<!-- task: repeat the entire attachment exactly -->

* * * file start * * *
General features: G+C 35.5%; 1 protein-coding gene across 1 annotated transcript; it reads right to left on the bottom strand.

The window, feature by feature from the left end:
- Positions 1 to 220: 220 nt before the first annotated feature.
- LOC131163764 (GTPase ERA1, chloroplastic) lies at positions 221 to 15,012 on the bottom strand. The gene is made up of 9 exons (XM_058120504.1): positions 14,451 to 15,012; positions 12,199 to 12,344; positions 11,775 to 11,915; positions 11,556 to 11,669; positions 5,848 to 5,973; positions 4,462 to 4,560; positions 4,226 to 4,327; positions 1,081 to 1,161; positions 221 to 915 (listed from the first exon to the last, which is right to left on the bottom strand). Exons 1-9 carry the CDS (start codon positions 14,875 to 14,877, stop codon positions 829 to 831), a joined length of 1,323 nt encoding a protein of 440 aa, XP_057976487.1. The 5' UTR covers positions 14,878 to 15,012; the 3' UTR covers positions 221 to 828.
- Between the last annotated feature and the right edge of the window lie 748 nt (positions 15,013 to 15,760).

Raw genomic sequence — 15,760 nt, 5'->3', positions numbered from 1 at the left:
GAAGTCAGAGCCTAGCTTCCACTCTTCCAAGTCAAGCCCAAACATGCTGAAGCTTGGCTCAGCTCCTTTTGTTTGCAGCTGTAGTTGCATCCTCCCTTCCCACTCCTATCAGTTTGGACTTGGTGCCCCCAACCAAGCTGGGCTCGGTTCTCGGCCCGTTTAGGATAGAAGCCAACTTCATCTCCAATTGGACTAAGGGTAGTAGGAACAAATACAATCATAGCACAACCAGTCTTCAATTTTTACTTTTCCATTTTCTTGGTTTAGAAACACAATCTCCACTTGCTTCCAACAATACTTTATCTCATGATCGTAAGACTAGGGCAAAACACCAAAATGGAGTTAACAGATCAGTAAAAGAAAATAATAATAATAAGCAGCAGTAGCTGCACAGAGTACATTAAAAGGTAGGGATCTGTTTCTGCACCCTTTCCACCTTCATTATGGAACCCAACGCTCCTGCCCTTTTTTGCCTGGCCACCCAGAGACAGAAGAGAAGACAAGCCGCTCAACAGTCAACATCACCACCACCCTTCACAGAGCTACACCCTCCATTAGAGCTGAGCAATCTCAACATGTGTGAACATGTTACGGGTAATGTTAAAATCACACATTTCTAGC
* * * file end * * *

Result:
General features: G+C 35.5%; 1 protein-coding gene across 1 annotated transcript; it reads right to left on the bottom strand.

The window, feature by feature from the left end:
- Positions 1 to 220: 220 nt before the first annotated feature.
- LOC131163764 (GTPase ERA1, chloroplastic) lies at positions 221 to 15,012 on the bottom strand. The gene is made up of 9 exons (XM_058120504.1): positions 14,451 to 15,012; positions 12,199 to 12,344; positions 11,775 to 11,915; positions 11,556 to 11,669; positions 5,848 to 5,973; positions 4,462 to 4,560; positions 4,226 to 4,327; positions 1,081 to 1,161; positions 221 to 915 (listed from the first exon to the last, which is right to left on the bottom strand). Exons 1-9 carry the CDS (start codon positions 14,875 to 14,877, stop codon positions 829 to 831), a joined length of 1,323 nt encoding a protein of 440 aa, XP_057976487.1. The 5' UTR covers positions 14,878 to 15,012; the 3' UTR covers positions 221 to 828.
- Between the last annotated feature and the right edge of the window lie 748 nt (positions 15,013 to 15,760).

Raw genomic sequence — 15,760 nt, 5'->3', positions numbered from 1 at the left:
GAAGTCAGAGCCTAGCTTCCACTCTTCCAAGTCAAGCCCAAACATGCTGAAGCTTGGCTCAGCTCCTTTTGTTTGCAGCTGTAGTTGCATCCTCCCTTCCCACTCCTATCAGTTTGGACTTGGTGCCCCCAACCAAGCTGGGCTCGGTTCTCGGCCCGTTTAGGATAGAAGCCAACTTCATCTCCAATTGGACTAAGGGTAGTAGGAACAAATACAATCATAGCACAACCAGTCTTCAATTTTTACTTTTCCATTTTCTTGGTTTAGAAACACAATCTCCACTTGCTTCCAACAATACTTTATCTCATGATCGTAAGACTAGGGCAAAACACCAAAATGGAGTTAACAGATCAGTAAAAGAAAATAATAATAATAAGCAGCAGTAGCTGCACAGAGTACATTAAAAGGTAGGGATCTGTTTCTGCACCCTTTCCACCTTCATTATGGAACCCAACGCTCCTGCCCTTTTTTGCCTGGCCACCCAGAGACAGAAGAGAAGACAAGCCGCTCAACAGTCAACATCACCACCACCCTTCACAGAGCTACACCCTCCATTAGAGCTGAGCAATCTCAACATGTGTGAACATGTTACGGGTAATGTTAAAATCACACATTTCTAGC